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Anglican and Lutheran leaders in the United States and Canada highlight refugees in Lent

Posted on: March 2, 2017 3:31 PM
Bishop Michael Curry, Bishop Susan Johnson, Bishop Elizabeth Eaton, Abp Fred Hiltz,
Photo Credit: William Nunnally ELCA
Related Categories: Canada, USA

The four leaders of the Anglican, Episcopal and Lutheran churches in Canada and the United States have called for the Season of Lent to be especially marked by “prayers and advocacy for refugees and migrants – on the run, in United Nations camps, in waiting, in our communities.”

In a joint message entitled “Remember the Refugees and Migrants” they called on Churches “to be continually mindful of the global refugee and migration crises, and the injustices and conflicts that have swelled the statistics to a number greater than ever in the history of the world.”

The statement was issued by Presiding Bishop of the US based Episcopal Church, Michael Curry, Presiding Bishop of the Evangelical Lutheran Church in America, Elizabeth Eaton, Primate of the Anglican Church of Canada, Archbishop Fred Hiltz and National Bishop of the Evangelical Lutheran Church in Canada, Susan Johnson.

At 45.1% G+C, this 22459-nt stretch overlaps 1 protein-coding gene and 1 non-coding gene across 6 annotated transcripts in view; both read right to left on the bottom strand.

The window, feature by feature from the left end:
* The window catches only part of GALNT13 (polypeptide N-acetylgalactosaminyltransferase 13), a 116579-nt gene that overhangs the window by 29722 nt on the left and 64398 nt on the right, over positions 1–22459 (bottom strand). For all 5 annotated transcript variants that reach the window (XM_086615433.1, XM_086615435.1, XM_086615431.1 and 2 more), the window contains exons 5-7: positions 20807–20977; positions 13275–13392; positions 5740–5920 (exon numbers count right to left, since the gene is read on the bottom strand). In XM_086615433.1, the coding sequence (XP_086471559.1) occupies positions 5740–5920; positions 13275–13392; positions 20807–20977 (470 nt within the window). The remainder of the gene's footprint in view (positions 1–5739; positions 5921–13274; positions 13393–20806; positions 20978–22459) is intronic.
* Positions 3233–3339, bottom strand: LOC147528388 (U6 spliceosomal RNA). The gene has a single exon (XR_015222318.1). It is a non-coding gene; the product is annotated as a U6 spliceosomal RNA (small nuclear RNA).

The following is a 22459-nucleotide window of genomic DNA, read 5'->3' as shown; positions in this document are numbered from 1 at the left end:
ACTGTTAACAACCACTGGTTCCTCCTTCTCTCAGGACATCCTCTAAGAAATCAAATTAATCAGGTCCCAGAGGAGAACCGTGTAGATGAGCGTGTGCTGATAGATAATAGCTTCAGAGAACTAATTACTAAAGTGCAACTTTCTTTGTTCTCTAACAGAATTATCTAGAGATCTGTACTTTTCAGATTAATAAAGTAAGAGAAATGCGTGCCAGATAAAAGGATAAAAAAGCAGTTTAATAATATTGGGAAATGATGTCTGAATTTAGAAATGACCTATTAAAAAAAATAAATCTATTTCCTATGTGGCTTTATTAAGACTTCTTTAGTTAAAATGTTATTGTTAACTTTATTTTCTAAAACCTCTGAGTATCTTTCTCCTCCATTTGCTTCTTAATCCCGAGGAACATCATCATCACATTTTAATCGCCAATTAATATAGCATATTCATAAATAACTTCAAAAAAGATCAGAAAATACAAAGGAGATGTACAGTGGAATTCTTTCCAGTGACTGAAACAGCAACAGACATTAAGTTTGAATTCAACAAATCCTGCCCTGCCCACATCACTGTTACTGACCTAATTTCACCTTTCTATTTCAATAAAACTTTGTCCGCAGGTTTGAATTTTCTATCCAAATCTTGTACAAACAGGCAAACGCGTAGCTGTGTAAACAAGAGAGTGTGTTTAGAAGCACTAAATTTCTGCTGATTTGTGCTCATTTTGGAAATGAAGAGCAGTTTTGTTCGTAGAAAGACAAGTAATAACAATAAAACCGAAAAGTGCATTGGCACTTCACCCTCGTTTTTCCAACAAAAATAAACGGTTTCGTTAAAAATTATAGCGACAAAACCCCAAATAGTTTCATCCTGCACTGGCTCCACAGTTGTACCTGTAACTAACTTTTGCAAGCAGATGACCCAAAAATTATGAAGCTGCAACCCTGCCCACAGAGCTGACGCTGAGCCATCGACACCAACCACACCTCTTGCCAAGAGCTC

They said: “Given the current political climate in the United States, it is important to say that while both our countries recognize the need for measures ensuring homeland security, we also stand up for the long-established policies that welcome migrants and refugees. That is not to say any of them are not beyond reform.  But it is to say that fair and generous policies strengthen the economy of our nations and enriches the social and cultural fabric of our countries. “Fair and generous action and deliberations” on refugees and migrants, the bishops say, “are from our perspective, deeply grounded in the Law of Moses, in the teaching of the Prophets and in the Gospel of Jesus.”

Ash Wednesday is a time, the bishops say, not just for personal repentance, “but indeed of the need of all humanity to repent of our indifference to the brokenness of our relationships, to the suffering of millions of people worldwide who are starving, oppressed, enslaved, or seeking sanctuary even if it be in a place far from their homeland.”